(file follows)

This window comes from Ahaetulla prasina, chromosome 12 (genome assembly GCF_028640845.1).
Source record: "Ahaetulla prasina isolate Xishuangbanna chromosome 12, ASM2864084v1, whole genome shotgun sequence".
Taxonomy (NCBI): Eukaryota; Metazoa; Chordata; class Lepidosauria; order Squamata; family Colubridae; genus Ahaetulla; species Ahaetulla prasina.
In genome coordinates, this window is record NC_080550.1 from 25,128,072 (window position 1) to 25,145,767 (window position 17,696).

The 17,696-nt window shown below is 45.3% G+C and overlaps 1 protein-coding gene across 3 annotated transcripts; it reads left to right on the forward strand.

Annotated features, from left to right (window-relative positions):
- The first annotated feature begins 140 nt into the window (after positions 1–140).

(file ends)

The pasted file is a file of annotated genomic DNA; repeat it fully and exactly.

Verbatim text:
This window comes from Ahaetulla prasina, chromosome 12 (genome assembly GCF_028640845.1).
Source record: "Ahaetulla prasina isolate Xishuangbanna chromosome 12, ASM2864084v1, whole genome shotgun sequence".
Taxonomy (NCBI): Eukaryota; Metazoa; Chordata; class Lepidosauria; order Squamata; family Colubridae; genus Ahaetulla; species Ahaetulla prasina.
In genome coordinates, this window is record NC_080550.1 from 25,128,072 (window position 1) to 25,145,767 (window position 17,696).

The 17,696-nt window shown below is 45.3% G+C and overlaps 1 protein-coding gene across 3 annotated transcripts; it reads left to right on the forward strand.

Annotated features, from left to right (window-relative positions):
- The first annotated feature begins 140 nt into the window (after positions 1–140).